MINI REVIEW article
Hard template synthesis of metal nanowires
- Department of Electrical and Electronic Information Engineering, Toyohashi University of Technology, Toyohashi, Japan
Metal nanowires (NWs) have attracted much attention because of their high electron conductivity, optical transmittance, and tunable magnetic properties. Metal NWs have been synthesized using soft templates such as surface stabilizing molecules and polymers, and hard templates such as anodic aluminum oxide, mesoporous oxide, carbon nanotubes. NWs prepared from hard templates are composites of metals and the oxide/carbon matrix. Thus, selecting appropriate elements can simplify the production of composite devices. The resulting NWs are immobilized and spatially arranged, as dictated by the ordered porous structure of the template. This avoids the NWs from aggregating, which is common for NWs prepared with soft templates in solution. Herein, the hard template synthesis of metal NWs is reviewed, and the resulting structures, properties and potential applications are discussed.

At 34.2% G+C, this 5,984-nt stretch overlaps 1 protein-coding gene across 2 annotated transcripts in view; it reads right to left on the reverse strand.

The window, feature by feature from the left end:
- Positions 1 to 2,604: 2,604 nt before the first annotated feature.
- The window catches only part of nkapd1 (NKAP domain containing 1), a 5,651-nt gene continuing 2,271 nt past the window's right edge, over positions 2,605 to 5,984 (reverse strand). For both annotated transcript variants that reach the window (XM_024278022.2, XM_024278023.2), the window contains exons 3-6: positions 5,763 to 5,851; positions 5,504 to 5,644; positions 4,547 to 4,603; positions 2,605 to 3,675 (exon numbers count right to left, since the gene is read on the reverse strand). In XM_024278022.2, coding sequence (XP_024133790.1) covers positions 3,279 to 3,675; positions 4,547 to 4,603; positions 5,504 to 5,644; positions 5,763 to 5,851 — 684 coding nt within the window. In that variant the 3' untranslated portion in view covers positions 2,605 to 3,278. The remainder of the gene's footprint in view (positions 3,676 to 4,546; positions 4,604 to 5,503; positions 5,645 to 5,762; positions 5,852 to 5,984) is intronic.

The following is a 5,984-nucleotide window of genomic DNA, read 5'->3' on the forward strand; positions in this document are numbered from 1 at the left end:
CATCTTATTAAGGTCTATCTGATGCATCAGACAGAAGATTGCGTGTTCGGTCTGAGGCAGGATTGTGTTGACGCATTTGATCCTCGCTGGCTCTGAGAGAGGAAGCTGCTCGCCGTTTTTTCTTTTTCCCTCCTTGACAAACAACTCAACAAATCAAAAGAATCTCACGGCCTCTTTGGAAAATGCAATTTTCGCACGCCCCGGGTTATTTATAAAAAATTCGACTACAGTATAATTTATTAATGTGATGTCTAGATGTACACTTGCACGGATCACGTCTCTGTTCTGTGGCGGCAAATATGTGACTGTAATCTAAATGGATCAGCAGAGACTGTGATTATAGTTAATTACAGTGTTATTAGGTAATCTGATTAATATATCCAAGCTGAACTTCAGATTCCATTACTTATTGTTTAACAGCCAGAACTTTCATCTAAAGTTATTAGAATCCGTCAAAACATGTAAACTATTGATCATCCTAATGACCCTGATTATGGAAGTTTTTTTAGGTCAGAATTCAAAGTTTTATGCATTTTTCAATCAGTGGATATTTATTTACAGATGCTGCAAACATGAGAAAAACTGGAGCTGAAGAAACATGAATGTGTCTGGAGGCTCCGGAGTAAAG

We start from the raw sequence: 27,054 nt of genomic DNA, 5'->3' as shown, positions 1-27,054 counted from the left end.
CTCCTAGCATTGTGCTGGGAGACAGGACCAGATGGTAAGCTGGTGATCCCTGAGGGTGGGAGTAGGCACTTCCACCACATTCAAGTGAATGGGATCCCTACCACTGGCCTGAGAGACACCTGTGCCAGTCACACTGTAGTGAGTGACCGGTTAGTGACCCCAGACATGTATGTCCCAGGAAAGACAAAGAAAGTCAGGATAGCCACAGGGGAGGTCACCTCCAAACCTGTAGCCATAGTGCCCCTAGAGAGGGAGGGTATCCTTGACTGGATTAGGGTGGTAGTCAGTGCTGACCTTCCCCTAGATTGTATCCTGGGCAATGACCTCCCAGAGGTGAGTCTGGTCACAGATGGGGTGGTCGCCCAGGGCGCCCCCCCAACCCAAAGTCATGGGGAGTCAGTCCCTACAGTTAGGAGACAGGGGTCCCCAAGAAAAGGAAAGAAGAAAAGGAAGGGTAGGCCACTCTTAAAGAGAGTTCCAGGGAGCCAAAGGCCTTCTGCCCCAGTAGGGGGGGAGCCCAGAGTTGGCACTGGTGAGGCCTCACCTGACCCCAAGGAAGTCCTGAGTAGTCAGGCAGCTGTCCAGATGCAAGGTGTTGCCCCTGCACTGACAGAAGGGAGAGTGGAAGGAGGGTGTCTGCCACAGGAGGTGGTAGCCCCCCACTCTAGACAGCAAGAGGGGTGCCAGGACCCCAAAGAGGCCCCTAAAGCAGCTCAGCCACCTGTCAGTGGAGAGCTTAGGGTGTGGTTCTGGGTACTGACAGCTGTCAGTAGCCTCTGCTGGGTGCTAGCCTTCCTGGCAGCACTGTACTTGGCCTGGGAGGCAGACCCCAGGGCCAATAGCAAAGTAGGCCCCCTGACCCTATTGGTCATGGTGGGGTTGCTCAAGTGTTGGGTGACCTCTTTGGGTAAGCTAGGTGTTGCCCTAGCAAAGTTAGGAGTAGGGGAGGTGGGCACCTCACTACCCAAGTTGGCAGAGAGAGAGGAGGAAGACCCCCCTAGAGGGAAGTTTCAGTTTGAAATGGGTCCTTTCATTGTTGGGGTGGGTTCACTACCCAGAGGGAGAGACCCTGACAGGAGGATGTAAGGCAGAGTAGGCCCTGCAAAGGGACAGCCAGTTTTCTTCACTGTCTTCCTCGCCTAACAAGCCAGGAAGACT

Metal nanowires (NWs) are typically prepared using templates, with the exception of those grown using nanoparticulate catalysts (Choi et al., 2008; Bashouti et al., 2012). Surface stabilizing molecules or polymers can be used as soft templates (Tang and Tsuji, 2010). Porous solid materials such as anodic aluminum oxide (AAO), mesoporous oxides (MOs), and carbon nanotubes (CNTs) can be used as hard templates. Metal NWs formed from soft templates are dispersed in solution, and require subsequent immobilization on matrices for many devices. NWs prepared with hard templates can be spontaneously immobilized in an ordered arrangement, because of the ordered porous structure of the template. Thus, metal NWs formed from hard templates can simplify device production. Metal NWs and the composites of which with hard templates have a wide range of applications, from transparent electrodes, metamaterials to biosensors (Hu et al., 2011; Shin et al., 2012; Proenca et al., 2013; Wang et al., 2013; Ye et al., 2014). Some of the applications take advantages of high periodicity and chemical stability of the template. Thus, synthesizing metal NWs using various templates has been widely investigated. In this mini-review, we discuss the use of AAO, MO, CNTs, and other materials as hard templates for producing metal NWs. The possible applications of metal NWs prepared by these methods are also discussed with comparison highlighting the advantages and disadvantages of various composite structures.